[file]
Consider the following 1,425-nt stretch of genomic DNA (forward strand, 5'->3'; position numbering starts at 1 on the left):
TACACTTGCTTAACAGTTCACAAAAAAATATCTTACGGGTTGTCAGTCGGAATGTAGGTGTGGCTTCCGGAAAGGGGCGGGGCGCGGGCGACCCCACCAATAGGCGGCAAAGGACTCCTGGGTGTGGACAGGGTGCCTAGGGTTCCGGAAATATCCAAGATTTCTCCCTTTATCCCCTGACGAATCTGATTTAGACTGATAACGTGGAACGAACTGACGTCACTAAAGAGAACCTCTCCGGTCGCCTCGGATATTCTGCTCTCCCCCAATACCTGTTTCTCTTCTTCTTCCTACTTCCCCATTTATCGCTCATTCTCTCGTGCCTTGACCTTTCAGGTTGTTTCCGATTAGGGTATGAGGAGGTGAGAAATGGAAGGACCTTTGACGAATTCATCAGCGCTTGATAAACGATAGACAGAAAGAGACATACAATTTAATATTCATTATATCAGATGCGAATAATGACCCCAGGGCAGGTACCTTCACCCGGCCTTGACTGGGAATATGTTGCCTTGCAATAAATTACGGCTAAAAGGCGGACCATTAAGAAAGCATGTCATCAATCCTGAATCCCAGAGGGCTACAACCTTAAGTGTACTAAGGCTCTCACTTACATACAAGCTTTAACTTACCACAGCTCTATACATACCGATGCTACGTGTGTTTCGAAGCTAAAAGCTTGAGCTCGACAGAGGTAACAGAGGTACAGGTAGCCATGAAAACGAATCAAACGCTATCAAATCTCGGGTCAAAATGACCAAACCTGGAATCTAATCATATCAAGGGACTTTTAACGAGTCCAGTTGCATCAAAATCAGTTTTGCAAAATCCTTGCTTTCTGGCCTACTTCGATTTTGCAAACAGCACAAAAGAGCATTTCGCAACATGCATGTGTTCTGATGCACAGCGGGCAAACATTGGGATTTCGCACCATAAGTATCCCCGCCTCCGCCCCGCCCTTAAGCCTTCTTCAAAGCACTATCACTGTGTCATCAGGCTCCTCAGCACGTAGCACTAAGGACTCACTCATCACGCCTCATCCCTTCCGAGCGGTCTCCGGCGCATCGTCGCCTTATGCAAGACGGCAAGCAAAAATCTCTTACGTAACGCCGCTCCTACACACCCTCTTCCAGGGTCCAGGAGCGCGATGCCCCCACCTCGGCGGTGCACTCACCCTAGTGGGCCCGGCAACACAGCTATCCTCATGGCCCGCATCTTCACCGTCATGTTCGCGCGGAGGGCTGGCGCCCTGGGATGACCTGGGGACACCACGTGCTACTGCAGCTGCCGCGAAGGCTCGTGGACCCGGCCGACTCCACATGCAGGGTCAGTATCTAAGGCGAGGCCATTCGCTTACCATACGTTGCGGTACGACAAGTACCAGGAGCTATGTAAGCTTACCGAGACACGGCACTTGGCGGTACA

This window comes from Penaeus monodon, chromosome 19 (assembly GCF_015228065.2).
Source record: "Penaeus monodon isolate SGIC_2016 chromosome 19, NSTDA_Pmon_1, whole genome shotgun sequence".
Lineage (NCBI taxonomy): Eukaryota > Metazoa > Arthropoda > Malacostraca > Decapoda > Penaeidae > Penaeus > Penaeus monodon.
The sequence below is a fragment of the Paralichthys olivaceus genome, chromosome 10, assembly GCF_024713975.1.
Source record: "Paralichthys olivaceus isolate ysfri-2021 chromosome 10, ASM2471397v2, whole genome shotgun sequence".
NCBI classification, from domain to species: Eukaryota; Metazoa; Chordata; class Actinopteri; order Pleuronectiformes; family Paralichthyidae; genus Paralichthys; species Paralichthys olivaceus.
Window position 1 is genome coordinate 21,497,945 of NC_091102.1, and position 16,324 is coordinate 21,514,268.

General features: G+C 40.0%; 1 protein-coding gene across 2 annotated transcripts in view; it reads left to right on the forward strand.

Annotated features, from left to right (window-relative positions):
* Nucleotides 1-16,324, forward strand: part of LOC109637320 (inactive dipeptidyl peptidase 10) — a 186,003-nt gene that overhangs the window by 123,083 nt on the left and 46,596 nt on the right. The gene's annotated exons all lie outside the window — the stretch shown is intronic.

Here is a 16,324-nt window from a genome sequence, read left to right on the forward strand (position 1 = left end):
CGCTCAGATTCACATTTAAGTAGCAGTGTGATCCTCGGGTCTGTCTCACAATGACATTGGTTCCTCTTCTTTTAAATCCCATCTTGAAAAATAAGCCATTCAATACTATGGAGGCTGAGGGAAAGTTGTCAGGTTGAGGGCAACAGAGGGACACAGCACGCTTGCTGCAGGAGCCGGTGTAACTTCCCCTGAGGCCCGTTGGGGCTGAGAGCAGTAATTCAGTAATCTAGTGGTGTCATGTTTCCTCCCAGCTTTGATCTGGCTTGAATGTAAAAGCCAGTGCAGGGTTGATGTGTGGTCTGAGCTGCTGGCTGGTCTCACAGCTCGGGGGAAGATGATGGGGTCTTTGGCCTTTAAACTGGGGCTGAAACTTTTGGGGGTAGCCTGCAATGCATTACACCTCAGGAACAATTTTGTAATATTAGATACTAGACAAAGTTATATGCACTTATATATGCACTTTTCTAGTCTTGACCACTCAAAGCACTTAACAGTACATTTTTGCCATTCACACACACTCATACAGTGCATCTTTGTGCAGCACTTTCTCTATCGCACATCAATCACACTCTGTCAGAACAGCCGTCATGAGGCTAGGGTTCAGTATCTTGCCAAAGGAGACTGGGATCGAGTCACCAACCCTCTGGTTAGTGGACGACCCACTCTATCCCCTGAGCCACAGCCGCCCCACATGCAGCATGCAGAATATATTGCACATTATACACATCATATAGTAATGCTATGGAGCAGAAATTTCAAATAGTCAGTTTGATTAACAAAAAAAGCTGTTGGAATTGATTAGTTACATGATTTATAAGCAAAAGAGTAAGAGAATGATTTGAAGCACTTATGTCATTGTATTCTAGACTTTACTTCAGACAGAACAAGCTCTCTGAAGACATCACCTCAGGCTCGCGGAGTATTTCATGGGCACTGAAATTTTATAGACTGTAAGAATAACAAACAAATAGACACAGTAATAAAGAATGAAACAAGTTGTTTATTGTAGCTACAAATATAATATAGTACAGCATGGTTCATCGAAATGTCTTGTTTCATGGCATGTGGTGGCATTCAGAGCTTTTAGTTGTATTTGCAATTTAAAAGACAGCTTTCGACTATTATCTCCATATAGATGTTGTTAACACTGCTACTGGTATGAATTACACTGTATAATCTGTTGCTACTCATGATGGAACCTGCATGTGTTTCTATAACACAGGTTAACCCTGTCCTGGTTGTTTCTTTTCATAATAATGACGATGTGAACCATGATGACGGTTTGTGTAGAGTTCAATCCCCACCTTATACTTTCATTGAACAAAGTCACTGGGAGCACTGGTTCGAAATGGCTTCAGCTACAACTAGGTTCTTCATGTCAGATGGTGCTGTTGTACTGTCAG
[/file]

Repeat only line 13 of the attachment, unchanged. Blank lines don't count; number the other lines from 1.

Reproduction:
Here is a 16,324-nt window from a genome sequence, read left to right on the forward strand (position 1 = left end):